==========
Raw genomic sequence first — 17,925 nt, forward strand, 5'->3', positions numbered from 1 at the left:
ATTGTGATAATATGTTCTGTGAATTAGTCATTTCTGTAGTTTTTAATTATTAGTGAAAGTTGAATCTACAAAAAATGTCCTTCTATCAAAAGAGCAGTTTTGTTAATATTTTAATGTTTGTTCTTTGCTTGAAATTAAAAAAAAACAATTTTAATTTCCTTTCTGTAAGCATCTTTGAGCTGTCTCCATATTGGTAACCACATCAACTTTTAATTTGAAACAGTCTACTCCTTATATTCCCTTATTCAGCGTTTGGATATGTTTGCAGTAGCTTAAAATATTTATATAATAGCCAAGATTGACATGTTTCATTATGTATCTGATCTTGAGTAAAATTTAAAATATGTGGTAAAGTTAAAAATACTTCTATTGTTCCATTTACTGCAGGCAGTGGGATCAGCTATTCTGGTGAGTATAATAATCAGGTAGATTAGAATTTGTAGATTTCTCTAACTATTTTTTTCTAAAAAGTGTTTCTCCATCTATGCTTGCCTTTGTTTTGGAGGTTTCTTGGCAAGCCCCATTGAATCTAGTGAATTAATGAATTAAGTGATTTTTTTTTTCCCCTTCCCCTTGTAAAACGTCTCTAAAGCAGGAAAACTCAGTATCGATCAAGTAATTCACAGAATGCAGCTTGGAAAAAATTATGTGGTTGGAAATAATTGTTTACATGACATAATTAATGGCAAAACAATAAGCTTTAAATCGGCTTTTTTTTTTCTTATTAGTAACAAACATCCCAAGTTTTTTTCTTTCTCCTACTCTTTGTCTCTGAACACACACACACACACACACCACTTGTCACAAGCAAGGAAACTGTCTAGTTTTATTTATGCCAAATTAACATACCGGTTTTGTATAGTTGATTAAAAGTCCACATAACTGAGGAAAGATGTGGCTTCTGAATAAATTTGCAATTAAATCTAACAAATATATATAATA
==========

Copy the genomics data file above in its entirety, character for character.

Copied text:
Raw genomic sequence first — 17,925 nt, forward strand, 5'->3', positions numbered from 1 at the left:
ATTGTGATAATATGTTCTGTGAATTAGTCATTTCTGTAGTTTTTAATTATTAGTGAAAGTTGAATCTACAAAAAATGTCCTTCTATCAAAAGAGCAGTTTTGTTAATATTTTAATGTTTGTTCTTTGCTTGAAATTAAAAAAAAACAATTTTAATTTCCTTTCTGTAAGCATCTTTGAGCTGTCTCCATATTGGTAACCACATCAACTTTTAATTTGAAACAGTCTACTCCTTATATTCCCTTATTCAGCGTTTGGATATGTTTGCAGTAGCTTAAAATATTTATATAATAGCCAAGATTGACATGTTTCATTATGTATCTGATCTTGAGTAAAATTTAAAATATGTGGTAAAGTTAAAAATACTTCTATTGTTCCATTTACTGCAGGCAGTGGGATCAGCTATTCTGGTGAGTATAATAATCAGGTAGATTAGAATTTGTAGATTTCTCTAACTATTTTTTTCTAAAAAGTGTTTCTCCATCTATGCTTGCCTTTGTTTTGGAGGTTTCTTGGCAAGCCCCATTGAATCTAGTGAATTAATGAATTAAGTGATTTTTTTTTTCCCCTTCCCCTTGTAAAACGTCTCTAAAGCAGGAAAACTCAGTATCGATCAAGTAATTCACAGAATGCAGCTTGGAAAAAATTATGTGGTTGGAAATAATTGTTTACATGACATAATTAATGGCAAAACAATAAGCTTTAAATCGGCTTTTTTTTTTCTTATTAGTAACAAACATCCCAAGTTTTTTTCTTTCTCCTACTCTTTGTCTCTGAACACACACACACACACACACCACTTGTCACAAGCAAGGAAACTGTCTAGTTTTATTTATGCCAAATTAACATACCGGTTTTGTATAGTTGATTAAAAGTCCACATAACTGAGGAAAGATGTGGCTTCTGAATAAATTTGCAATTAAATCTAACAAATATATATAATA